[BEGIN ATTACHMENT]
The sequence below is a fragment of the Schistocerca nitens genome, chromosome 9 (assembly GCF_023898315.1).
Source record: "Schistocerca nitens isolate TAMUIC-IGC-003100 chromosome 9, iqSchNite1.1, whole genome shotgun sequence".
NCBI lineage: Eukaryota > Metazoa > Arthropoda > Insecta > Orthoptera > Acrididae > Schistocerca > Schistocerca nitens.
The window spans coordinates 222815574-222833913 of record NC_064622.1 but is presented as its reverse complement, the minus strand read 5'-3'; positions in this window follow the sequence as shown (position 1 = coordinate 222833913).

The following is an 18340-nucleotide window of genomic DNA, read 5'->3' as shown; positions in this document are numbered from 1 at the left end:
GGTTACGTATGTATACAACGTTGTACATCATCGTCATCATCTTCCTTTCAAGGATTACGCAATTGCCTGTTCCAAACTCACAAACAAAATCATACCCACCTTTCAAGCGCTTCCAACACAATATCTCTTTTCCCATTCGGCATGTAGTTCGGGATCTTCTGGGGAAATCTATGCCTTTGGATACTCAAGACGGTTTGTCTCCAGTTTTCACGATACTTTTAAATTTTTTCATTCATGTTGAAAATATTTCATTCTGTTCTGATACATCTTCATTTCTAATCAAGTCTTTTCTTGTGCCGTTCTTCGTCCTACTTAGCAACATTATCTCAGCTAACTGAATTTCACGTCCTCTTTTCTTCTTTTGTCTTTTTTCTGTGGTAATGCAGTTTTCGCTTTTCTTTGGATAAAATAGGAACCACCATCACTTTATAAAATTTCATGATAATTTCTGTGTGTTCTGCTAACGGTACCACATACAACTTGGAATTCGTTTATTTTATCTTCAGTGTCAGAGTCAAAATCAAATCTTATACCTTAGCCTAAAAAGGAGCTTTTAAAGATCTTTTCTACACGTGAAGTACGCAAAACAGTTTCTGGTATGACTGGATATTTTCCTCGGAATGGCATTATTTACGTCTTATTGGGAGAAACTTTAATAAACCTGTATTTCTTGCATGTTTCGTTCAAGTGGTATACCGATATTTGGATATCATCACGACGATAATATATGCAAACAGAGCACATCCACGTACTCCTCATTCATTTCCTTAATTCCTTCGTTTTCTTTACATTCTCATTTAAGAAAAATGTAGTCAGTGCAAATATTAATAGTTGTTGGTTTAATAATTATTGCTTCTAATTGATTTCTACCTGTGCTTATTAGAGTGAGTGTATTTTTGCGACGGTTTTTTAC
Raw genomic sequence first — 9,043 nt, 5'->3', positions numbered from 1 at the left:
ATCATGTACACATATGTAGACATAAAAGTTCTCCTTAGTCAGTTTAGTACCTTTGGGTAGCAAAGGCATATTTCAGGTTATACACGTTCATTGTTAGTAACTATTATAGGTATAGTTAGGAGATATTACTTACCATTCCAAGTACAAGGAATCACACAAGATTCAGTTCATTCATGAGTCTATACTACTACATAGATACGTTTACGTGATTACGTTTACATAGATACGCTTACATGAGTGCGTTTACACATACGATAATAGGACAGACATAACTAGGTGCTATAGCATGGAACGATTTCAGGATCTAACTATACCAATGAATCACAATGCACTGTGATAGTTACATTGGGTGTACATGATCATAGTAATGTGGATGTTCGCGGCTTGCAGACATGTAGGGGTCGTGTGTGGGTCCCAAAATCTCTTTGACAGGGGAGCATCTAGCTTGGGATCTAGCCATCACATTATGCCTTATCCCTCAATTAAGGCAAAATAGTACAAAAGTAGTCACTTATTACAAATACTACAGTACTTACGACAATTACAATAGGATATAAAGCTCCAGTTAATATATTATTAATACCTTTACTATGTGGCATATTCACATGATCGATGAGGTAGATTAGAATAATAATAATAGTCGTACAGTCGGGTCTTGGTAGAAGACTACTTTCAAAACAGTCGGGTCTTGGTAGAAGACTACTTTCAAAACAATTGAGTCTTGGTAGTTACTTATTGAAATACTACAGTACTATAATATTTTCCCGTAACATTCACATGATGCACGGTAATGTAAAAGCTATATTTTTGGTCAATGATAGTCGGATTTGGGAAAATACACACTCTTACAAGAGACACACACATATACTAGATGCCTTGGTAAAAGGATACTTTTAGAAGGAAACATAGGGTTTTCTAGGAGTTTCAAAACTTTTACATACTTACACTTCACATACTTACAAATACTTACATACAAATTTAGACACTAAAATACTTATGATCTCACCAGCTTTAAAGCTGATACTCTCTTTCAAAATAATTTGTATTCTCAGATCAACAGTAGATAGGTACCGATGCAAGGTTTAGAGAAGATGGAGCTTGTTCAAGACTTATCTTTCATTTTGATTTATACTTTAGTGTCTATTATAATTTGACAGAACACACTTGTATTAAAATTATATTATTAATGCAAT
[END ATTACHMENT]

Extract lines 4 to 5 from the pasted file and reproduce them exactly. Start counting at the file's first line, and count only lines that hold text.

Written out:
The window spans coordinates 222815574-222833913 of record NC_064622.1 but is presented as its reverse complement, the minus strand read 5'-3'; positions in this window follow the sequence as shown (position 1 = coordinate 222833913).

The following is an 18340-nucleotide window of genomic DNA, read 5'->3' as shown; positions in this document are numbered from 1 at the left end: